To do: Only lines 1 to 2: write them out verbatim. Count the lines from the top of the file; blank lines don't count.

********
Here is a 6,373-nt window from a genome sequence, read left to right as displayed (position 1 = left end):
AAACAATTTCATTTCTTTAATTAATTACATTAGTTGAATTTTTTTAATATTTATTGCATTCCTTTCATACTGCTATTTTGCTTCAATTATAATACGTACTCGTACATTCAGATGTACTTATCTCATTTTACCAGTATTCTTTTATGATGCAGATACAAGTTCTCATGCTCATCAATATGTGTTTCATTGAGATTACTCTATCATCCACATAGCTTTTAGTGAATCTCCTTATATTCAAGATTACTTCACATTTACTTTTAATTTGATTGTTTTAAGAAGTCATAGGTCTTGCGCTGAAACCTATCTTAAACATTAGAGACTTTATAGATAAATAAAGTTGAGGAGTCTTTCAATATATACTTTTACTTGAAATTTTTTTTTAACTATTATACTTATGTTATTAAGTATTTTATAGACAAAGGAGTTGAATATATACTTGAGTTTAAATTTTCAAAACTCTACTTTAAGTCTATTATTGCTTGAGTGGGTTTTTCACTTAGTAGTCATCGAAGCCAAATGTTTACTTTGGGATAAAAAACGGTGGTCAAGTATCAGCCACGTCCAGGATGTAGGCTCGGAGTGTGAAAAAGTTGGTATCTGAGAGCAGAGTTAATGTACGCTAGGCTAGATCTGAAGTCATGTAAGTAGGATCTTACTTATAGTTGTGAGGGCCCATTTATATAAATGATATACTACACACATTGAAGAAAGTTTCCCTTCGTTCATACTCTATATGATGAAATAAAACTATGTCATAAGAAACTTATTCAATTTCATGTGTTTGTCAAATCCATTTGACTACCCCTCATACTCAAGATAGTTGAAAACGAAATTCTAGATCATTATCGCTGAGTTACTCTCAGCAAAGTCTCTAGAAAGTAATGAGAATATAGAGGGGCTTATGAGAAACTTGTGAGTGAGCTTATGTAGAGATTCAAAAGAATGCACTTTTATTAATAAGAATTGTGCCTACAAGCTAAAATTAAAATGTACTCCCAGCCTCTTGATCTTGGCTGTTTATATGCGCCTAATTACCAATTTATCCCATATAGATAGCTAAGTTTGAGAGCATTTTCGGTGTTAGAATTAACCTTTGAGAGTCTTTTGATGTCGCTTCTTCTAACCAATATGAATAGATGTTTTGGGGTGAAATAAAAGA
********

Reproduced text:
Here is a 6,373-nt window from a genome sequence, read left to right as displayed (position 1 = left end):
AAACAATTTCATTTCTTTAATTAATTACATTAGTTGAATTTTTTTAATATTTATTGCATTCCTTTCATACTGCTATTTTGCTTCAATTATAATACGTACTCGTACATTCAGATGTACTTATCTCATTTTACCAGTATTCTTTTATGATGCAGATACAAGTTCTCATGCTCATCAATATGTGTTTCATTGAGATTACTCTATCATCCACATAGCTTTTAGTGAATCTCCTTATATTCAAGATTACTTCACATTTACTTTTAATTTGATTGTTTTAAGAAGTCATAGGTCTTGCGCTGAAACCTATCTTAAACATTAGAGACTTTATAGATAAATAAAGTTGAGGAGTCTTTCAATATATACTTTTACTTGAAATTTTTTTTTAACTATTATACTTATGTTATTAAGTATTTTATAGACAAAGGAGTTGAATATATACTTGAGTTTAAATTTTCAAAACTCTACTTTAAGTCTATTATTGCTTGAGTGGGTTTTTCACTTAGTAGTCATCGAAGCCAAATGTTTACTTTGGGATAAAAAACGGTGGTCAAGTATCAGCCACGTCCAGGATGTAGGCTCGGAGTGTGAAAAAGTTGGTATCTGAGAGCAGAGTTAATGTACGCTAGGCTAGATCTGAAGTCATGTAAGTAGGATCTTACTTATAGTTGTGAGGGCCCATTTATATAAATGATATACTACACACATTGAAGAAAGTTTCCCTTCGTTCATACTCTATATGATGAAATAAAACTATGTCATAAGAAACTTATTCAATTTCATGTGTTTGTCAAATCCATTTGACTACCCCTCATACTCAAGATAGTTGAAAACGAAATTCTAGATCATTATCGCTGAGTTACTCTCAGCAAAGTCTCTAGAAAGTAATGAGAATATAGAGGGGCTTATGAGAAACTTGTGAGTGAGCTTATGTAGAGATTCAAAAGAATGCACTTTTATTAATAAGAATTGTGCCTACAAGCTAAAATTAAAATGTACTCCCAGCCTCTTGATCTTGGCTGTTTATATGCGCCTAATTACCAATTTATCCCATATAGATAGCTAAGTTTGAGAGCATTTTCGGTGTTAGAATTAACCTTTGAGAGTCTTTTGATGTCGCTTCTTCTAACCAATATGAATAGATGTTTTGGGGTGAAATAAAAGA